Even in these fleeting, paparazzi-like encounters, scientists have seen a fractured, ice-covered world with tantalizing signs of a liquid water ocean under its surface. Such an environment could potentially be a hospitable home for microbial life. But what if we got to land on Europa's surface and conduct something along the lines of a more in-depth interview? What would scientists ask? A new study in the journal Astrobiology authored by a NASA-appointed science definition team lays out their consensus on the most important questions to address."

Soliciting Community Input: Alternate Science Investigations for Kepler

"The purpose of this call for white papers is to solicit community input for alternate science investigations that may be performed using Kepler and are consistent with its probable two-wheel performance. Herein, we provide initial information as to the preliminary assessment of the pointing ability of the Kepler spacecraft using only two reaction wheels. In addition, we provide baseline information on the Kepler focal plane imaging CCD array (Kepler's only instrument) and give estimates of the photometric performance that may be possible in two-wheel mode."

A Year of Curiosity on Mars [Watch], NASA

"Curiosity Rover team members at NASA's Jet Propulsion Laboratory (JPL) in Pasadena, Calif., re-live the dramatic Aug. 6, 2012 landing and the mission's achievements to date in an event aired on NASA Television and the agency's website."

Marc's note: In case you missed JPL's Curiosity birthday special today, here it is.

Mike Wargo

Keith's note: According the NLSI Twitter: "NASA's chief exploration scientist, Mike Wargo, passed away unexpectedly yesterday. We will miss his leadership and friendship enormously." I'll post more information as I receive it. Very sad - Mike was such a nice person and believed in space exploration in a very personal way.

NASA Lunar Exploration Analysis Group Statement on the Passing of Dr. Michael Wargo

"The Lunar Exploration Analysis Group (LEAG) on behalf of the broader lunar community wishes to expresses its deep shock and sadness at the news that Dr. Mike Wargo passed away unexpectedly over the weekend of August 3-4, 2013. Mike was the Executive Secretary of LEAG and championed the Moon at NASA HQ."

Orbits of Potentially Hazardous Asteroids, NASA

"This graphic shows the orbits of all the known Potentially Hazardous Asteroids (PHAs), numbering over 1,400 as of early 2013.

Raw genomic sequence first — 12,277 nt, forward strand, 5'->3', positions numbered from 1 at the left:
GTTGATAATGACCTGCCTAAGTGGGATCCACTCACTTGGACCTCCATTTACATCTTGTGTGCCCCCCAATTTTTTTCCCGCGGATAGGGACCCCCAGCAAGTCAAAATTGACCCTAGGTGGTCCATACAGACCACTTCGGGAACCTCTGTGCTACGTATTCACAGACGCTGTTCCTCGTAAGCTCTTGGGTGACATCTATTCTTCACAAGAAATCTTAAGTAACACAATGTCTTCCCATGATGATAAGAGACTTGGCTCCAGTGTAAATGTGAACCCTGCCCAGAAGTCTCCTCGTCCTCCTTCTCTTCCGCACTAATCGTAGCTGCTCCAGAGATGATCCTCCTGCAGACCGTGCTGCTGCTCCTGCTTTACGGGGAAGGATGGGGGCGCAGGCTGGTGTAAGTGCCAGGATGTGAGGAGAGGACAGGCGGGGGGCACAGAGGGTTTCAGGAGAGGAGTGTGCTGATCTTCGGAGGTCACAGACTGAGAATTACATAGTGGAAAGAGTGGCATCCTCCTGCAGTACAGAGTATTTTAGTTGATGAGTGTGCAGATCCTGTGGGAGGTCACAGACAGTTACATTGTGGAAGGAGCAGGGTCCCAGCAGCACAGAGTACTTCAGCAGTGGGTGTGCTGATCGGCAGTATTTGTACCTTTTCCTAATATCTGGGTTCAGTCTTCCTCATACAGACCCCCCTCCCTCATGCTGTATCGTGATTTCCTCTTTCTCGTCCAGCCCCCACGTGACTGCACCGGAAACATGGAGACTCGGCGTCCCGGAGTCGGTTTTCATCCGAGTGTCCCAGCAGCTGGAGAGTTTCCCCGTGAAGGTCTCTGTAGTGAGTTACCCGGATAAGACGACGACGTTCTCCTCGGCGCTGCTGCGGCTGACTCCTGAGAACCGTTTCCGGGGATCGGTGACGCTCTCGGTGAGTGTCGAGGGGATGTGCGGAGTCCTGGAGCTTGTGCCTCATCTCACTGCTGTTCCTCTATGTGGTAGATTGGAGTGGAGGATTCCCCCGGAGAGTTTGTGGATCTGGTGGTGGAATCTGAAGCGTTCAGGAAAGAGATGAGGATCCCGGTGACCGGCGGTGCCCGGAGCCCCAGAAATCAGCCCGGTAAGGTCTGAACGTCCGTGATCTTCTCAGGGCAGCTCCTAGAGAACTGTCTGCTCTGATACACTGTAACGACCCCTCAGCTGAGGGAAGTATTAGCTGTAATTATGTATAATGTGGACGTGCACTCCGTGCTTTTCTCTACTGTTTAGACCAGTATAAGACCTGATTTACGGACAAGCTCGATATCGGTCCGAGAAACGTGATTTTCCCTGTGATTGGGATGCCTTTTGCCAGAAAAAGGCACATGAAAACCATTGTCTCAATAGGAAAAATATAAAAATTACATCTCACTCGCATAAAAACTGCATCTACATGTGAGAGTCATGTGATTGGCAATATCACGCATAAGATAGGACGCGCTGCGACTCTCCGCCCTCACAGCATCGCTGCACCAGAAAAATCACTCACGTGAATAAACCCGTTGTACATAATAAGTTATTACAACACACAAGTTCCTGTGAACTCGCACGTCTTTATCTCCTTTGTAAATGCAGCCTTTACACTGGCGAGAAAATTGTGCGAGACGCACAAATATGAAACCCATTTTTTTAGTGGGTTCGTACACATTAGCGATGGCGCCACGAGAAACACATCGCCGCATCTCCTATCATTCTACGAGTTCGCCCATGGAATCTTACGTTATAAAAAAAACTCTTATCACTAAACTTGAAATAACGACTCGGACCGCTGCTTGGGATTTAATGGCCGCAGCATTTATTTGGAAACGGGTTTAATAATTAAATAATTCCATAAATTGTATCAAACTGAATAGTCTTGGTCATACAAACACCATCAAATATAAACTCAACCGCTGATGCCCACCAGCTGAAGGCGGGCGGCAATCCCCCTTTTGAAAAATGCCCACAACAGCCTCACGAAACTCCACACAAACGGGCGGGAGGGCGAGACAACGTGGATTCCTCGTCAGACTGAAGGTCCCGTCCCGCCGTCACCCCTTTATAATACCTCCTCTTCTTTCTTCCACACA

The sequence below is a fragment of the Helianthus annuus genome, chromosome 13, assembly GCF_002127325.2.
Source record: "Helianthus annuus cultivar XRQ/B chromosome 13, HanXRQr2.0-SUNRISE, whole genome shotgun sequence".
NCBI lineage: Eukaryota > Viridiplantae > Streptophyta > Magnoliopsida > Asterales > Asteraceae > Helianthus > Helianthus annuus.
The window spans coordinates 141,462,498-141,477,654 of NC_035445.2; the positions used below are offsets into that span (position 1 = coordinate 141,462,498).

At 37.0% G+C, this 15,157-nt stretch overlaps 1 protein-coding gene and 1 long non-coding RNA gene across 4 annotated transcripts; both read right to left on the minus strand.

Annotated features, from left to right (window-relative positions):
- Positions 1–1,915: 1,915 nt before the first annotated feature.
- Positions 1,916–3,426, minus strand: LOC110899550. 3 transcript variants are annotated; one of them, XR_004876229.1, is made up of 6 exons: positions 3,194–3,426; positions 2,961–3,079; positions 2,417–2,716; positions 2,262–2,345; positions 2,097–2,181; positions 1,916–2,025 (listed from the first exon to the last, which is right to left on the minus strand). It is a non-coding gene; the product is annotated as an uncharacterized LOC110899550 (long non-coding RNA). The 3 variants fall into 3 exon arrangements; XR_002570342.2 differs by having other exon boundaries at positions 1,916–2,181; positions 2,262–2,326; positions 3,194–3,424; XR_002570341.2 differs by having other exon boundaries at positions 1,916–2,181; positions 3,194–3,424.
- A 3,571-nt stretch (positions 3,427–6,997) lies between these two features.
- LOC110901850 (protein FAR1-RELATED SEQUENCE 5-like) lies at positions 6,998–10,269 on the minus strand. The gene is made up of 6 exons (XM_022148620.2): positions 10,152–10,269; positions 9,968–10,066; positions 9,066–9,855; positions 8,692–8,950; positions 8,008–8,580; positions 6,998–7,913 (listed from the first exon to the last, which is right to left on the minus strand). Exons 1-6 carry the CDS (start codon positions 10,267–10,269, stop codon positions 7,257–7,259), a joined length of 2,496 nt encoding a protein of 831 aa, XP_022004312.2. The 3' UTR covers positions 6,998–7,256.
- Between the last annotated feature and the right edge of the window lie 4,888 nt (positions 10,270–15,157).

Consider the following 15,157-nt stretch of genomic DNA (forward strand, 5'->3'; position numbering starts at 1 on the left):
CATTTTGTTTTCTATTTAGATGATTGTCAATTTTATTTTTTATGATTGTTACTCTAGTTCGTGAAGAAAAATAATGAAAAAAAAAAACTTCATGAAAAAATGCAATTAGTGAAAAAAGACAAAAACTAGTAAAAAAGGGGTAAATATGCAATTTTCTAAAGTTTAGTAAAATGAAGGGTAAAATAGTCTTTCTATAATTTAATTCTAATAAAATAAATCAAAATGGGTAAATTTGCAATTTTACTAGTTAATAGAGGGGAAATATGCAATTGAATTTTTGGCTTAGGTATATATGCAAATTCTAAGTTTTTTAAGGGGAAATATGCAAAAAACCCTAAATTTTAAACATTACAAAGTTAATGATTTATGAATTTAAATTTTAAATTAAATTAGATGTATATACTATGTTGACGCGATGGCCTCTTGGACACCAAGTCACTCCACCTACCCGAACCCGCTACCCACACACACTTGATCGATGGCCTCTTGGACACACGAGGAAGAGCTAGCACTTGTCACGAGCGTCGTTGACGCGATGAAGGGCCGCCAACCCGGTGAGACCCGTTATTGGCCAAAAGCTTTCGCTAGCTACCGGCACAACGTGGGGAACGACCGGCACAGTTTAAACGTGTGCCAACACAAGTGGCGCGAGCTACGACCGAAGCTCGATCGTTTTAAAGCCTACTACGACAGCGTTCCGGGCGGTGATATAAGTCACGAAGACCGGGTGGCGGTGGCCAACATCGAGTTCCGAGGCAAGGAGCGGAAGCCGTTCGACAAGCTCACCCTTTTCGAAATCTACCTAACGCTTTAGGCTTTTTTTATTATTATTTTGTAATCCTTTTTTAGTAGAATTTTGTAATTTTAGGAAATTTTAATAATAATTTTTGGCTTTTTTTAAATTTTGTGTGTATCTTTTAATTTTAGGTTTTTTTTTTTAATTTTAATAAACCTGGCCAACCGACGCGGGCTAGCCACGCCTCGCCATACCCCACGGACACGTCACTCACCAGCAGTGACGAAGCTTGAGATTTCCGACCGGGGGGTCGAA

These are the asteroids considered hazardous because they are fairly large (at least 460 feet or 140 meters in size), and because they follow orbits that pass close to the Earth's orbit (within 4.7 million miles or 7.5 million kilometers). But being classified as a PHA does not mean that an asteroid will impact the Earth: None of these PHAs is a worrisome threat over the next hundred years. By continuing to observe and track these asteroids, their orbits can be refined and more precise predictions made of their future close approaches and impact probabilities."

Marc's note: On a lighter note, imagine Planetary Resources, DSI and others "cleaning" up near space by mining these.

Kepler Mission Manager Update: Pointing Test, NASA

"While both RW4 and RW2 have spun bi-directionally, friction levels remain higher than would be considered good for an operational wheel. However, it will be important to characterize the stability of the friction over time. A constant friction level may be correctable in the spacecraft's attitude control system, whereas a variable friction level will likely render the wheels unusable.

With the demonstration that both wheels will still move, and the measurement of their friction levels, the functional testing of the reaction wheels is now complete. The next step will be a system-level performance test to see if the wheels can adequately control spacecraft pointing.

... The team anticipates beginning the pointing performance testing on Thursday, August 8, 2013 and will continue into the following week if all goes well. A determination of whether Kepler can return to exoplanet data collection is expected a couple weeks after these pointing tests are complete."

NASA Curiosity Rover Approaches First Anniversary on Mars, NASA

"NASA's Curiosity rover will mark one year on Mars next week and has already achieved its main science goal of revealing ancient Mars could have supported life. The mobile laboratory also is guiding designs for future planetary missions.

... Curiosity team members at NASA's Jet Propulsion Laboratory (JPL) in Pasadena, Calif.,will share remembrances about the dramatic landing night and the mission overall in an event that will air on NASA Television and the agency's website from10:45 a.m. to noon EDT (7:45 to 9 a.m. PDT) on Tuesday, Aug. 6.

Immediately following that program, from noon to 1:30 p.m., NASA TV will carry a live public event from NASA Headquarters in Washington. That event will feature NASA officials and crew members aboard the International Space Station as they observe the rover anniversary and discuss how its activities and other robotic projects are helping prepare for a human mission to Mars and an asteroid. Social media followers may submit questions on Twitter and Google+ in advance and during the event using the hashtag #askNASA."


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This page is an archive of entries in the Space & Planetary Science category from August 2013.